King JN, Martin M, Chetboul V, Ferasin L, French AT, Strehlau G, et al. Evaluation of benazepril in cats with heart disease in a prospective, randomized, blinded, placebo-controlled clinical trial. J Vet Intern Med [Internet]. 2019 Sep 27 [cited 2019 Oct 4];jvim.15572
Heart disease is a common cause of illness and death in cats. A wide range of medications are used to manage and treat heart disease, however, few therapies have bene consistently shown to delay the onset of congestive heart failure or to manage it effectively once it occurs. Angiotensin Converting Enzyme Inhibitors (ACEIs) have been widely used in humane, canine, and feline medicine as an aide in the treatment of cardiac disease. Benazepril is a commonly used ACEI in veterinary medicine; and there has been data to suggest that its use results in improved parameters in cats with HCM. However, there has been a lack of controlled, prospective studies on ACEIs in cats.
The purpose of this manuscript was to determine if the use of benazepril delayed the time to treatment failure in cats with cardiac disease. The study was designed as a placebo-controlled, double-blinded, prospective multi-center clinical trial.
Recruited cats were client-owned animals with heart disease requiring treatment, including both animals with CHF and those without CHF but deemed by the investigator to require therapy. Cats could be enrolled with any form of cardiomyopathy, valvular disease, or congenital disease not correctable by surgery. Ultimately all animals were considered as a group and not stratified. Cats were excluded for surgically correctable disease, diabetes, hyperthyroidism, endocarditis, pericardial disease, heartworm, pregnancy/lactation, or systemic emboli. Cats with DCM were required to receive taurine; other allowed cardiac medications included furosemide, digoxin, and aspirin.
Animals were randomized to receive either 0.5-1.0mg/kg benazepril once daily, or placebo.
The primary endpoint was treatment failure. Criteria for heart disease-related treatment failure included death or euthanasia due to worsening cardiac condition, persistent unacceptably high heart rate, repeated thoracentesis, or ventricular arrhythmia requiring treatment. All cause treatment failure included cardiac failure as well as development of hyperthyroidism, death or euthanasia for non-cardiac reasons, or serious adverse events.
Secondary endpoints included owner-assessed quality of life, left atrial diameter, and left ventricular wall thickness. Investigators also assessed a range of factors related to heart disease (ie peripheral and pulmonary edema, dyspnea, etc).
151 cats were enrolled from 23 centers. 77 received benazepril and 74 received placebo. 38% of the cats in the treatment group reached the cardiac endpoint, while 30% of placebo cats reached this endpoint. This was not a statistically significant difference, nor was there a difference in non-cardiac treatment failure.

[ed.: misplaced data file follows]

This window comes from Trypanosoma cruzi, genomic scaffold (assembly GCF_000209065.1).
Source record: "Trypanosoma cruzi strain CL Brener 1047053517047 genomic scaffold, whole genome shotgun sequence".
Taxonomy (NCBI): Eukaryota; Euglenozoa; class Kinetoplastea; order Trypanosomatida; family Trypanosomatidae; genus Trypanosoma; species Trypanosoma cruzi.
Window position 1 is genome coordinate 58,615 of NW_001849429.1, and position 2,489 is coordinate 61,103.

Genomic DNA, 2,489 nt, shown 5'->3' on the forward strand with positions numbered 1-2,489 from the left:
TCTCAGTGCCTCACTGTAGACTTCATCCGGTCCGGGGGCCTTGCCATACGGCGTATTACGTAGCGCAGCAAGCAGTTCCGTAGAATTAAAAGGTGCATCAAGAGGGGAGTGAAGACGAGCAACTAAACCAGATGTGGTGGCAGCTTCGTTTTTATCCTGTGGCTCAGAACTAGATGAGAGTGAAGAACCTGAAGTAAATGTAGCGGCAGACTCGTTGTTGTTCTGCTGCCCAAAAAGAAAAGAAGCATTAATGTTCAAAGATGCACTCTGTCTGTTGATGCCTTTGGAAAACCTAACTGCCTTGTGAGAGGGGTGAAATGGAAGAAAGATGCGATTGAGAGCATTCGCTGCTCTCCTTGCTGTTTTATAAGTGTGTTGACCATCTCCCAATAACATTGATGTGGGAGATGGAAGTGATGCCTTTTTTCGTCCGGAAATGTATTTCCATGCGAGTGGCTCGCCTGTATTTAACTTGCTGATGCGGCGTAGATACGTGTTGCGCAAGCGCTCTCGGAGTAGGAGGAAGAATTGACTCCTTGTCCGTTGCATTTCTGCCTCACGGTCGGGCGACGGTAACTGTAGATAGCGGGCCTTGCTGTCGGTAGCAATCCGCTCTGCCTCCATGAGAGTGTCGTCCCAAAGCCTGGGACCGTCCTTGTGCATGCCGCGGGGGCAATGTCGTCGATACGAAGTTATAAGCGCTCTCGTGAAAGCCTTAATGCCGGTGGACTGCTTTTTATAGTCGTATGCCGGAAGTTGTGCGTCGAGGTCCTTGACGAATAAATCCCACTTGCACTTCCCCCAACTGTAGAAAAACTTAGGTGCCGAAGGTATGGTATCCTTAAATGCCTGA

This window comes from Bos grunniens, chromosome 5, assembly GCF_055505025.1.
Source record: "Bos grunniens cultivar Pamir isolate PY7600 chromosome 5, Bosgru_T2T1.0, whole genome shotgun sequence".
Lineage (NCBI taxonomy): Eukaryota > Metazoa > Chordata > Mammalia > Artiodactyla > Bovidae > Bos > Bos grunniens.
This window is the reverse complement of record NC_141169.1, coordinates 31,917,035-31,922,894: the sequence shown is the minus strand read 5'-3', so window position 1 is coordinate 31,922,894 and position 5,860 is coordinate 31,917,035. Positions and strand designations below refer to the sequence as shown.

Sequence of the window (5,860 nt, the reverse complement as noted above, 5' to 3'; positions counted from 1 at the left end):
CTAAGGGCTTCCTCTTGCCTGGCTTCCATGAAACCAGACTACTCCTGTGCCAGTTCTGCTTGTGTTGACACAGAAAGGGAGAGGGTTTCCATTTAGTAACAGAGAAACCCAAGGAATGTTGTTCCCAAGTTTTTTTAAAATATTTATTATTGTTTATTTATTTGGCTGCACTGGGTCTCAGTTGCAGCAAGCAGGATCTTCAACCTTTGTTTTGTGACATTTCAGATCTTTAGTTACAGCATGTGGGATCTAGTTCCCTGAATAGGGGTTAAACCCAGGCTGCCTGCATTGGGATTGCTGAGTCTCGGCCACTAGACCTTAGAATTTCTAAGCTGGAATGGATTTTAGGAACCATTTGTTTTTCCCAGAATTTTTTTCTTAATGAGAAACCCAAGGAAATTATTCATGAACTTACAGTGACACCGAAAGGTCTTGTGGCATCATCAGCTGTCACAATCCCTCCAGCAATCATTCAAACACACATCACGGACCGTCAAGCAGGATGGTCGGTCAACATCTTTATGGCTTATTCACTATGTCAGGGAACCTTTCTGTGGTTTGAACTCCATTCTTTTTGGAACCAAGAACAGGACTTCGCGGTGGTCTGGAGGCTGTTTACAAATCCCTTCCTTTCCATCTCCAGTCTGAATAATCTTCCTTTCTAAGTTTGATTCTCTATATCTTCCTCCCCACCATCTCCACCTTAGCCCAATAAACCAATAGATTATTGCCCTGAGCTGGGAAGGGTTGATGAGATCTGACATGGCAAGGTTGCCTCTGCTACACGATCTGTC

There was also no significant difference detected between groups in time to event, quality of life markers, clinical signs of heart disease, or echocardiographic parameters.
Adverse effects were uncommon and not different between treatment and placebo. No adverse effects on chemical or hematologic parameters was seen.
The authors of the study conclude that there was no effect of benazepril therapy on primary or secondary outcomes of cardiac disease in cats.
Some weaknesses were present in this study. While the methodology and study design as a prospective, controlled trial provides a high level of support for the conclusions, and the study was adequately powered, there was a lack of subgroup analysis and it is possible the different effects may be seen in some groups of cats compared to others (ie HCM vs DCM). There was also a lack of differentiation of causes of treatment failure. Some of the concurrent medications are also no longer as relevant in the modern day as when the study began (ie aspirin has largely been supplanted by clopidogrel).
Of particular positive note, this study appears to have been sponsored, at least in part, by a manufacturer of benazepril; it is nice to see the willingness of the industry to publish negative data on their own products.
Overall, this study indicates that benazepril is not likely useful in the management of clinical or pre-clinical heart disease in cats. Based on this, prescribing this drug to cats with heart disease is likely no longer indicated.
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